Input and Touch
The GE60 is a heavy machine with a heavy separate power brick but is surprisingly low profile. The outside of the laptop is plastic and while the base and sides are rough and grippy, the top is shiny and slippery in the hand. Once opened the same shiny plastic is around the edges of the keyboard and trackpad.
The trackpad itself looks smooth but actually has a series of tiny bumps on it which provide great tactile feedback. It supports multi touch and gestures and is among the best trackpads I have ever used. It has a single button which has a very slight bump two thirds of the way across it with the larger left hand area being a left click and the smaller right hand side being a right click. It also has a recessed hardware button above it to disable the trackpad entirely. This button is small and positioned such that it is unlikely to be pressed accidentally.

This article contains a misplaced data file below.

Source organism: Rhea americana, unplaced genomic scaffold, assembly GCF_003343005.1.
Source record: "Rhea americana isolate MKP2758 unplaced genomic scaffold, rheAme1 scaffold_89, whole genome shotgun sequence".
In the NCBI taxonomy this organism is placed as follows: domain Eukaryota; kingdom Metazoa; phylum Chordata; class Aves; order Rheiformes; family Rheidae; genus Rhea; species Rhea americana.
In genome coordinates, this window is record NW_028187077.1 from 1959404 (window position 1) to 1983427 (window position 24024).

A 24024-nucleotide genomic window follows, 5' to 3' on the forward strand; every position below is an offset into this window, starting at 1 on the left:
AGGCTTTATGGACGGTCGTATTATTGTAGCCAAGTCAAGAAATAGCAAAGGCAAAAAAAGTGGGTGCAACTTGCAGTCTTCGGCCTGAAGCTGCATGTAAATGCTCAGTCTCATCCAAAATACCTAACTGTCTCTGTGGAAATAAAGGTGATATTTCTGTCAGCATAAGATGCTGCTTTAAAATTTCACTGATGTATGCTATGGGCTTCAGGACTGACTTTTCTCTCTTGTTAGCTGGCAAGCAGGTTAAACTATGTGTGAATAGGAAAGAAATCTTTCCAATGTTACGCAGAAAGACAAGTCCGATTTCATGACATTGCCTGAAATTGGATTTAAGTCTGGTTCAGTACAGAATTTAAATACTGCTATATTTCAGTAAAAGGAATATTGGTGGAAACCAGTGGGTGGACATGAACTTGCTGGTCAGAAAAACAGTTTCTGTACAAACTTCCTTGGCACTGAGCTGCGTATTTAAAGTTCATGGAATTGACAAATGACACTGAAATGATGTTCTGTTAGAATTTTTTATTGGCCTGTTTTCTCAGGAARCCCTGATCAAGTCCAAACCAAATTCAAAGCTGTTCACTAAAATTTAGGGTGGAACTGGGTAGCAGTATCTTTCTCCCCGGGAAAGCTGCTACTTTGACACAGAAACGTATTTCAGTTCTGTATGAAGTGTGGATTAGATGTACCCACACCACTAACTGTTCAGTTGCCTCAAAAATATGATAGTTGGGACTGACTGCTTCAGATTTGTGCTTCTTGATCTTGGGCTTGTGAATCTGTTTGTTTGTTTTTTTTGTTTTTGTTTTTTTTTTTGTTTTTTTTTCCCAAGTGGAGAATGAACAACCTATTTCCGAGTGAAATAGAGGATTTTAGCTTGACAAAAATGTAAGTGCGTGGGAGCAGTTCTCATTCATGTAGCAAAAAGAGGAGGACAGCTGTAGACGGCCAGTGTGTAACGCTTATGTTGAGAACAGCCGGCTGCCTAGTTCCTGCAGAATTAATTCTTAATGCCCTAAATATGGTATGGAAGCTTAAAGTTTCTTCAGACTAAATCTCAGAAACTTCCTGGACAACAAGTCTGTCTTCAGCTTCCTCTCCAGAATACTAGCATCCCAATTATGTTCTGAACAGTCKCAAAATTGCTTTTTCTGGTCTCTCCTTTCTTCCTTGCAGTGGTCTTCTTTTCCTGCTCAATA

After around a years usage some off the tiny bumps had been worn off by my finger’s tapping. The trackpad is still usable but now feels somewhat odd going from smooth to bumpy and back. This also makes it feel less precise and I’ve switched to using a USB mouse instead of the trackpad.
The keyboard is near full sized and is made by SteelSeries. It is not mechanical but is excellent for a membrane keyboard. They have made a couple of minor changes such as moving the windows key to a location where it is harder to press but is otherwise of standard layout.
Above the keyboard are several function keys and the power button. These keys are user programmable but by default allow you to switch between the two graphics systems, switch wifi, boost the fans and switch to an external monitor. The fan boost button is perpetually on for me – the system runs hot enough that if I switch it off it turns itself back on immediately. The buttons are slightly recessed and in such a location that they would be difficult to press by accident and do require a certain amount of force to use.